So I rotate.

Sometimes I grow disenchanted or fatigued by the overall Catholic scene. Several times I’ve tried just staying away. But after a week or two, I’m always happy to get back.

It’s a funny thing, similar to a plant needing water, but not too much water. Too much and the plant drowns, just as being dehydrated can kill too. And if you always draw your water from the same well, the same assortment of trace pollutants could build up. So it’s better to draw your water from different wells.

Splash by MC via Flickr

Splash by HC via Flickr

Today I’m feeling slightly over-watered, so to speak, by the same type of water. Last week I did a little experiment. I went to the same parish every day. There were nice things, nice people and nice conversations. But toward the end of the week, the buildup was happening again. The same old vibes, the same old stuff. And the same texture of the Holy Spirit (for me, each parish differs that way too).

I don’t really know why I’m sharing this publicly. For years I’ve kept my private experience to myself or only shared with my intimate friends. But today I confess: I can’t be a perfectly conventional Catholic but at the same time, I can’t be without Catholicism.

Perhaps some of you can relate in your own way, in your own circles.


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Playing around with Windows 10 – Artificial Intelligence, Cortana

Cortana has a sense of humor… Image via Tumblr


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A deep inner beauty


When I tell people that I like to go to catholic mass I often sense some kind of inner reservation from the other person. I’m not surprised. I know why. Or I have a pretty good idea. The Inquisitions, the child abuse, the corruption. Or maybe just the regimentation. Not to forget the sexism.

I know all about that stuff but regardless, still feel the Holy Spirit active in the Mass. Some folks give me a blank or hard look when I say that. To me, that just tells me something about where they are. Many people think they are open minded but imo are just as narrow and regimented in their thinking as any hardcore Catholic.

Myself, I just go on what I feel. And that leaves me open to a whole new vista that I didn’t even know existed, prior to recognizing the call.


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The Northern European gods and goddesses come alive!

I’ve owned this book for some time but it’s been sitting in my basement, highly respected and largely ignored. I hoped I’d get to it some day. Finally, after years of letting it just sit there, I cracked the cover. Amazing book. Really good. At least, right for me… right now.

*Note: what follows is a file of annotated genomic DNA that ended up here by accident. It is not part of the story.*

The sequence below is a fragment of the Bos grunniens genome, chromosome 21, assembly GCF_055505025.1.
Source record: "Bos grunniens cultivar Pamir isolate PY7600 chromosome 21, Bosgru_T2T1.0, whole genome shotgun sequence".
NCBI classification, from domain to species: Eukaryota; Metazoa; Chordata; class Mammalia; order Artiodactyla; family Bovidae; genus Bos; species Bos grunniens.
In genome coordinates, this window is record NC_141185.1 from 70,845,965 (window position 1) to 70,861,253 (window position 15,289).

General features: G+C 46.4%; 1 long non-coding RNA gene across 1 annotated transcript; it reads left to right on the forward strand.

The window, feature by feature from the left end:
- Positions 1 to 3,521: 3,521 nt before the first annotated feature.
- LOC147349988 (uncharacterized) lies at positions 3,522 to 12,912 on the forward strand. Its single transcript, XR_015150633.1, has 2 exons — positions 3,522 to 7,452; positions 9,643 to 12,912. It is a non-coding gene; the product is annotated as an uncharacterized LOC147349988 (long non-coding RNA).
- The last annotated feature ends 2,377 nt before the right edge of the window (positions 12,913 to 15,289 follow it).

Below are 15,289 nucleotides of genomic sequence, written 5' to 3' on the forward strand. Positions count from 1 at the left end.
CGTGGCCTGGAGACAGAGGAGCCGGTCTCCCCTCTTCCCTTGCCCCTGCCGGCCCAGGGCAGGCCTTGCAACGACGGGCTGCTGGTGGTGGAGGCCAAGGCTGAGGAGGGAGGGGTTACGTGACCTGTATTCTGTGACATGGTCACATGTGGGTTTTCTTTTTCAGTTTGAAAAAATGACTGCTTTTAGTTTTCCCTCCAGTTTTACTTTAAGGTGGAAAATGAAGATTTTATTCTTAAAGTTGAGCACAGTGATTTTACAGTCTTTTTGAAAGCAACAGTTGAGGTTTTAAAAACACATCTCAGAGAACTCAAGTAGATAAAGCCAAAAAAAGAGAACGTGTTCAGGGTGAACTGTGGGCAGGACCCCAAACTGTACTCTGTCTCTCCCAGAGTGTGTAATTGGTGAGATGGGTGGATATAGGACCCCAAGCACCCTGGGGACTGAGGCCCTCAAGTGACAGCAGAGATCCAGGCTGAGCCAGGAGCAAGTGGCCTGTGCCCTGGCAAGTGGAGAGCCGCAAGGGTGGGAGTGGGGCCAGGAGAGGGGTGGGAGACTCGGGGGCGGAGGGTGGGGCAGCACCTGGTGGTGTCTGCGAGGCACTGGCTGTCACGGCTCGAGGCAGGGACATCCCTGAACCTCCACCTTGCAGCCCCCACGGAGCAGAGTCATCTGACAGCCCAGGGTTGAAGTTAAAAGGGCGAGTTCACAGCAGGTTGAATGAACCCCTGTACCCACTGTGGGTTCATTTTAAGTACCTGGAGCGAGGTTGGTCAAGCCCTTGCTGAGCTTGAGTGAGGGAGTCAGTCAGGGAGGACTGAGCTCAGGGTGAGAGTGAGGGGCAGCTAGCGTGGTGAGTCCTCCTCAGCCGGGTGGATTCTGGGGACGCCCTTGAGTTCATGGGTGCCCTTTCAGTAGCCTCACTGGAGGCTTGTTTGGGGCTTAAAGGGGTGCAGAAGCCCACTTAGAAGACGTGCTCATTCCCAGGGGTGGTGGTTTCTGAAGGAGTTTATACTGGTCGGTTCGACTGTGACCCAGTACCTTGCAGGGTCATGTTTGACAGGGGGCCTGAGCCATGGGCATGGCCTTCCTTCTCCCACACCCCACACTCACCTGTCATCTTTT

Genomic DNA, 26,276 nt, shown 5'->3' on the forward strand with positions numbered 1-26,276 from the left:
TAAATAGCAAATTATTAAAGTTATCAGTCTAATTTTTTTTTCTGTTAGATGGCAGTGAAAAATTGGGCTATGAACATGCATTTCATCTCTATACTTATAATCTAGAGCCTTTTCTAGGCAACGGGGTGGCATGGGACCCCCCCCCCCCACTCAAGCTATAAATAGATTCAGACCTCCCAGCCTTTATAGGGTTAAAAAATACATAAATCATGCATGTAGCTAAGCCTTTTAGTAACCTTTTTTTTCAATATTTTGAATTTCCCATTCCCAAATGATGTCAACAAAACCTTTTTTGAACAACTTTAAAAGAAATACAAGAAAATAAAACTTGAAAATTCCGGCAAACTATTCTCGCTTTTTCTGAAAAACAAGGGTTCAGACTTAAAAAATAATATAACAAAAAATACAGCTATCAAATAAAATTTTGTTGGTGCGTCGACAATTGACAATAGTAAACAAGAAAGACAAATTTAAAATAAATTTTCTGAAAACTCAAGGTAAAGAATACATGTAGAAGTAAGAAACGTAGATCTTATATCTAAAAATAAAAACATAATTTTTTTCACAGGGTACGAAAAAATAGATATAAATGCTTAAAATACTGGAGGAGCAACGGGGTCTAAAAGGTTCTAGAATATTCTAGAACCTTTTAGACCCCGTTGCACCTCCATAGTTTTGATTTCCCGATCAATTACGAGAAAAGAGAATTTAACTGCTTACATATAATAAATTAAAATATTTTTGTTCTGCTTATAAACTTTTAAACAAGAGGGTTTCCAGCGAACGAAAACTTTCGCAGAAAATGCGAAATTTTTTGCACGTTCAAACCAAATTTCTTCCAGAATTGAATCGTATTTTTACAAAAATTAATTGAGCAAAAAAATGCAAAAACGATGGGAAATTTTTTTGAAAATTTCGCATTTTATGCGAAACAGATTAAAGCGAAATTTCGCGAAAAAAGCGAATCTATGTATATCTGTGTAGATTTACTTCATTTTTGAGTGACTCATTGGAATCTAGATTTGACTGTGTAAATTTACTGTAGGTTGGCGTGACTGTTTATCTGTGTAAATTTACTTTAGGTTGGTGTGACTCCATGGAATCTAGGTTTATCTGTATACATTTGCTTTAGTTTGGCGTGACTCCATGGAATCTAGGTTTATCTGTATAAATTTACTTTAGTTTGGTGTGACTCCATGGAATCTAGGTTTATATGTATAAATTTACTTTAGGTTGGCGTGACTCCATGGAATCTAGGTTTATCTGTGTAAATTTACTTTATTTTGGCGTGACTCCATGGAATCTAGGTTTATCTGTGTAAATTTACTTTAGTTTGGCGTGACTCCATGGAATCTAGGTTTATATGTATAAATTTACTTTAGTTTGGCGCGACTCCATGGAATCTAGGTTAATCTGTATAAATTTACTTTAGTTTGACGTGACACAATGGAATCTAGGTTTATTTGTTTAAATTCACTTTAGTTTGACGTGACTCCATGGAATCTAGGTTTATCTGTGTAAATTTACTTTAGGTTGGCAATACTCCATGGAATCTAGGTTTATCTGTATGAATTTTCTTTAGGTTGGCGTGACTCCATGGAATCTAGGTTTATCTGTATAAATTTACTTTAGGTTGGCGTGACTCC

The author mentions other luminaries in the field yet resists the temptation, which many bigger names did not, of spelling out some grand mythological theory. So in this sense she’s incredibly contemporary for 1964 (the publication date).

Grand theory is generally “out” these days, I think it’s safe to say. H. R. Ellis Davidson seems quite content to just discuss the evidence without overlaying her own imaginative framework. And that’s what makes this charming and informed work a true classic.

Highly recommended for anyone wanting to go a little deeper into the topic.


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they’re there

elemental fract/on

For a while I lived above an old diner. It was built around 1920. This place had a life of it’s own, you could feel the past still alive inside. At night when the diner closed you could still sense someone was inside. The hallway to get to my door was long and narrow. Occasionally it would feel like someone walked by me as I unlocked my door, the air moved. At times you just knew someone was right in front of you, staring, ready to confront you. I always entered through the back of the building. Two flights of metal stairs. Going up, they watched. I was the new guy. The one that wasn’t excited about the diner atmosphere. The one you would only get a hello out of if you were lucky. They watched me coming up. They moved out into the hall, silent but present. One place I…